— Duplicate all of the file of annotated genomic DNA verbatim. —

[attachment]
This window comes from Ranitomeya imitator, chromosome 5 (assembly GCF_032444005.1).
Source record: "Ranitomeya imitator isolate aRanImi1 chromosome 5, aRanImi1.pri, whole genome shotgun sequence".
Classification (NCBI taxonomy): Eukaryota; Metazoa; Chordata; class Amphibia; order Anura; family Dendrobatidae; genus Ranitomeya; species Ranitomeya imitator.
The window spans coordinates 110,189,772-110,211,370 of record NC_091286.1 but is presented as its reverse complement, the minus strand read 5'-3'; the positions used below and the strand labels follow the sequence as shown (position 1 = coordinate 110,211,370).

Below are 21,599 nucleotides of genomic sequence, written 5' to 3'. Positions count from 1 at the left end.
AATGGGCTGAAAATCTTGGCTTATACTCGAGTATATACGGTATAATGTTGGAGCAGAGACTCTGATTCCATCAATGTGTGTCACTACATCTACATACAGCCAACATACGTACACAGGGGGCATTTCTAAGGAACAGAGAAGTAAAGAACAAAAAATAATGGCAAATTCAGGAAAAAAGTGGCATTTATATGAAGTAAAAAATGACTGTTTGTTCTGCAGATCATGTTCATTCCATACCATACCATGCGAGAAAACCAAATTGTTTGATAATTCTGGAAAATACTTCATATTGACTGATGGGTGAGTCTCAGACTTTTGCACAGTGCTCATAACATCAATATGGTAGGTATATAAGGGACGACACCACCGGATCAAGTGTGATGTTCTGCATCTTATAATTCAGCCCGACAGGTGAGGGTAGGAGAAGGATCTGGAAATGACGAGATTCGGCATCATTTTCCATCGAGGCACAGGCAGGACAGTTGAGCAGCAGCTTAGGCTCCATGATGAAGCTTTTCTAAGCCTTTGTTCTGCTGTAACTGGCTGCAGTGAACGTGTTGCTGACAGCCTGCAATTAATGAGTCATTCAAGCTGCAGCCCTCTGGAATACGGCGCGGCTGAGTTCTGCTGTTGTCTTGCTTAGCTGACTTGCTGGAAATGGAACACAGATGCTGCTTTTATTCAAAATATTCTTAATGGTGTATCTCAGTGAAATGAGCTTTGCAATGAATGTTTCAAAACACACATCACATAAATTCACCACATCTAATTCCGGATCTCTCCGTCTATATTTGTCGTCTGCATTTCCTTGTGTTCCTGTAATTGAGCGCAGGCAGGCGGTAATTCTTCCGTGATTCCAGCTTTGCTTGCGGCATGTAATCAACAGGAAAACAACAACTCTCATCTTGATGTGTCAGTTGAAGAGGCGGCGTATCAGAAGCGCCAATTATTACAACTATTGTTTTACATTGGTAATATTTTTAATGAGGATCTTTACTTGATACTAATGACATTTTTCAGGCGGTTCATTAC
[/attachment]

This window comes from Ranitomeya imitator, chromosome 5 (assembly GCF_032444005.1).
Source record: "Ranitomeya imitator isolate aRanImi1 chromosome 5, aRanImi1.pri, whole genome shotgun sequence".
Classification (NCBI taxonomy): Eukaryota; Metazoa; Chordata; class Amphibia; order Anura; family Dendrobatidae; genus Ranitomeya; species Ranitomeya imitator.
The window spans coordinates 110,189,772-110,211,370 of record NC_091286.1 but is presented as its reverse complement, the minus strand read 5'-3'; the positions used below and the strand labels follow the sequence as shown (position 1 = coordinate 110,211,370).

Below are 21,599 nucleotides of genomic sequence, written 5' to 3'. Positions count from 1 at the left end.
AATGGGCTGAAAATCTTGGCTTATACTCGAGTATATACGGTATAATGTTGGAGCAGAGACTCTGATTCCATCAATGTGTGTCACTACATCTACATACAGCCAACATACGTACACAGGGGGCATTTCTAAGGAACAGAGAAGTAAAGAACAAAAAATAATGGCAAATTCAGGAAAAAAGTGGCATTTATATGAAGTAAAAAATGACTGTTTGTTCTGCAGATCATGTTCATTCCATACCATACCATGCGAGAAAACCAAATTGTTTGATAATTCTGGAAAATACTTCATATTGACTGATGGGTGAGTCTCAGACTTTTGCACAGTGCTCATAACATCAATATGGTAGGTATATAAGGGACGACACCACCGGATCAAGTGTGATGTTCTGCATCTTATAATTCAGCCCGACAGGTGAGGGTAGGAGAAGGATCTGGAAATGACGAGATTCGGCATCATTTTCCATCGAGGCACAGGCAGGACAGTTGAGCAGCAGCTTAGGCTCCATGATGAAGCTTTTCTAAGCCTTTGTTCTGCTGTAACTGGCTGCAGTGAACGTGTTGCTGACAGCCTGCAATTAATGAGTCATTCAAGCTGCAGCCCTCTGGAATACGGCGCGGCTGAGTTCTGCTGTTGTCTTGCTTAGCTGACTTGCTGGAAATGGAACACAGATGCTGCTTTTATTCAAAATATTCTTAATGGTGTATCTCAGTGAAATGAGCTTTGCAATGAATGTTTCAAAACACACATCACATAAATTCACCACATCTAATTCCGGATCTCTCCGTCTATATTTGTCGTCTGCATTTCCTTGTGTTCCTGTAATTGAGCGCAGGCAGGCGGTAATTCTTCCGTGATTCCAGCTTTGCTTGCGGCATGTAATCAACAGGAAAACAACAACTCTCATCTTGATGTGTCAGTTGAAGAGGCGGCGTATCAGAAGCGCCAATTATTACAACTATTGTTTTACATTGGTAATATTTTTAATGAGGATCTTTACTTGATACTAATGACATTTTTCAGGCGGTTCATTAC